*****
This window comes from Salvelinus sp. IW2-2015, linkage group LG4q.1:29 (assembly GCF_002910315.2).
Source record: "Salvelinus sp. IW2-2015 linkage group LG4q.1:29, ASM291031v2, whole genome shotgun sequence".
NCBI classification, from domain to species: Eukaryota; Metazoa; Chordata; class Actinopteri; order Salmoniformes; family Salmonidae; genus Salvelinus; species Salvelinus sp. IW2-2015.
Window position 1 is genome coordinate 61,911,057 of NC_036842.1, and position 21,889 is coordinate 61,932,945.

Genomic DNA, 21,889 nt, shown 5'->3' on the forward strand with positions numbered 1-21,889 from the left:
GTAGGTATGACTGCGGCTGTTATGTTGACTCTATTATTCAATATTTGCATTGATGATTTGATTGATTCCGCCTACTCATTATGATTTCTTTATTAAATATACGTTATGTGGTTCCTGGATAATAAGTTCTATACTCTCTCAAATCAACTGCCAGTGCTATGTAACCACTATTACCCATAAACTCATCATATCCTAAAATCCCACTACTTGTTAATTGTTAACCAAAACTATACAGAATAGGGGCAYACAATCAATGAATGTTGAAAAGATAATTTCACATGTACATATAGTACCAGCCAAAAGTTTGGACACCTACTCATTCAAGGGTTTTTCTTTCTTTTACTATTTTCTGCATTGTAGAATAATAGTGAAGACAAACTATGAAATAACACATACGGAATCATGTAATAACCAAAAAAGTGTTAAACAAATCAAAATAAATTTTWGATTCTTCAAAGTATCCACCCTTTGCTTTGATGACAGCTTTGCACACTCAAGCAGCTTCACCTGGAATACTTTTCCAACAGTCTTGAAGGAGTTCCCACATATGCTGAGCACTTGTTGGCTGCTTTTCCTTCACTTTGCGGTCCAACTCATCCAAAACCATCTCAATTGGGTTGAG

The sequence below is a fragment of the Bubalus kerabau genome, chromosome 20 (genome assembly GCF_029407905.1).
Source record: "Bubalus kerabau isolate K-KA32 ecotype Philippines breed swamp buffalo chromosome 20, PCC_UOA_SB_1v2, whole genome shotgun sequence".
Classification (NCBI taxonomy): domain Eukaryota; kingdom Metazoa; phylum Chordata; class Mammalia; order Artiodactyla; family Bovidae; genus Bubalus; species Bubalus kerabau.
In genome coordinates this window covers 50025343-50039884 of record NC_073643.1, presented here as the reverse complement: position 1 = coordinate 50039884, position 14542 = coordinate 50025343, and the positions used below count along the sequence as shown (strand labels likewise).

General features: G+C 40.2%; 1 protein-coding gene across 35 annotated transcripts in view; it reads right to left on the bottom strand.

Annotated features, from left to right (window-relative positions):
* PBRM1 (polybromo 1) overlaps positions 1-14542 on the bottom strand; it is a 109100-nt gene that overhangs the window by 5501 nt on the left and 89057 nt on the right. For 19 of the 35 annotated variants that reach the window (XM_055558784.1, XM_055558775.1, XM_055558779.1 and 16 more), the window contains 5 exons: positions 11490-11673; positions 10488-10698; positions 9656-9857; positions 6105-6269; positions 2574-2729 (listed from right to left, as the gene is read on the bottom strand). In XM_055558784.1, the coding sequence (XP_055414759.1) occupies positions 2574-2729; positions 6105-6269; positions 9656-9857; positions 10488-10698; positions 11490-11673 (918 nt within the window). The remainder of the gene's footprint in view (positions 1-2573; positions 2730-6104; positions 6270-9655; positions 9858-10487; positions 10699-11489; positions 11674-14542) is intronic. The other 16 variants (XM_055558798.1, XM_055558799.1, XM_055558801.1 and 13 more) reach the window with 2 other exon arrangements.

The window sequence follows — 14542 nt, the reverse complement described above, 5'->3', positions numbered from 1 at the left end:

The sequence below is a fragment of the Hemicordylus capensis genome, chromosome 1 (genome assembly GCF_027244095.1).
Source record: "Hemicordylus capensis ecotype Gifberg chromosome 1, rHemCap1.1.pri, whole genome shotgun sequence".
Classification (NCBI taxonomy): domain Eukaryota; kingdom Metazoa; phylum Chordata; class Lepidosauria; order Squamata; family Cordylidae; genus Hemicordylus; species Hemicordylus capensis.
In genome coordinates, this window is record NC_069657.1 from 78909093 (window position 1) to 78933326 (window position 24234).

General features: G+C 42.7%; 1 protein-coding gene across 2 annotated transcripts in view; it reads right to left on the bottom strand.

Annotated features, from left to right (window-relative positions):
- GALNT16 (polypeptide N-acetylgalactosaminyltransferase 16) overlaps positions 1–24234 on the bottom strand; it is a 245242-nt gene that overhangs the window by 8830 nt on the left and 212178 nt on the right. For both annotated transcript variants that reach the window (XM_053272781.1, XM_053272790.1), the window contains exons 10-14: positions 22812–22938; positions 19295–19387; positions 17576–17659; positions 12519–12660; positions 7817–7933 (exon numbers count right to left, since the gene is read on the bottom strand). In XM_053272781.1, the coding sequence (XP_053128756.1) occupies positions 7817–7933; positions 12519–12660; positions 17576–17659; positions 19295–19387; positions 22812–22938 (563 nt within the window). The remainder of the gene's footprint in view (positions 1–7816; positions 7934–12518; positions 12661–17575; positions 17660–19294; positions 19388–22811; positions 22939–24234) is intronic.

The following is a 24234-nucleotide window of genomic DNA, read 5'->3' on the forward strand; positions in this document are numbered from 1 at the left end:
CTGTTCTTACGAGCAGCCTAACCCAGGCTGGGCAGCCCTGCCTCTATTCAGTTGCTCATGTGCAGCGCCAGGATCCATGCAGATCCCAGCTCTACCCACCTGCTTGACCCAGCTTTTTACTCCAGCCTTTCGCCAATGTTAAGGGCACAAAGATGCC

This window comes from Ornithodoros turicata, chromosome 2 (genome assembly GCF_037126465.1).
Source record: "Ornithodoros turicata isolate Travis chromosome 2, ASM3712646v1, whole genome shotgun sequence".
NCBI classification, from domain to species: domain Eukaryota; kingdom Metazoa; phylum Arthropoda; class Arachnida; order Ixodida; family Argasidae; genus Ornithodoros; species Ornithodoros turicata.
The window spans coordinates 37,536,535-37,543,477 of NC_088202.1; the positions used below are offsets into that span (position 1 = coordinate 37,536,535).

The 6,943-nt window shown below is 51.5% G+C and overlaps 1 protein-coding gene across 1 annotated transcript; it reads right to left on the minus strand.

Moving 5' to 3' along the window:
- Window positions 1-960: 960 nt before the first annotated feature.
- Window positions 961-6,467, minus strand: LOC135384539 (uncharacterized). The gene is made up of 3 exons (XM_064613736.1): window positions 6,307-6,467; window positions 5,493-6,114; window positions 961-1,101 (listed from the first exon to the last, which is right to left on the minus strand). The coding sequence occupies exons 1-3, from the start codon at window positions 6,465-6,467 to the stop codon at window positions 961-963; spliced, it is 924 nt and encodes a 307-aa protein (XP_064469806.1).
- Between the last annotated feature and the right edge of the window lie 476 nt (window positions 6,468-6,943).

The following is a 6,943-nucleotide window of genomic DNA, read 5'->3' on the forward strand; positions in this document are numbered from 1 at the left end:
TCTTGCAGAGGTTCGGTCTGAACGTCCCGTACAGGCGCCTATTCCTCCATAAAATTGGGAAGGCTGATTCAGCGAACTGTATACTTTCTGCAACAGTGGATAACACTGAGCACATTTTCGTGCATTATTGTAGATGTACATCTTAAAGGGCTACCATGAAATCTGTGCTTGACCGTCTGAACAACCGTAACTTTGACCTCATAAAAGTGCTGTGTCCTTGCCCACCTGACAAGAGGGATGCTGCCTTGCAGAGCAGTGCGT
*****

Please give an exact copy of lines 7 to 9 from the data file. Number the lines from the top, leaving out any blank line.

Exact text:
The sequence below is a fragment of the Bubalus kerabau genome, chromosome 20 (genome assembly GCF_029407905.1).
Source record: "Bubalus kerabau isolate K-KA32 ecotype Philippines breed swamp buffalo chromosome 20, PCC_UOA_SB_1v2, whole genome shotgun sequence".
Classification (NCBI taxonomy): domain Eukaryota; kingdom Metazoa; phylum Chordata; class Mammalia; order Artiodactyla; family Bovidae; genus Bubalus; species Bubalus kerabau.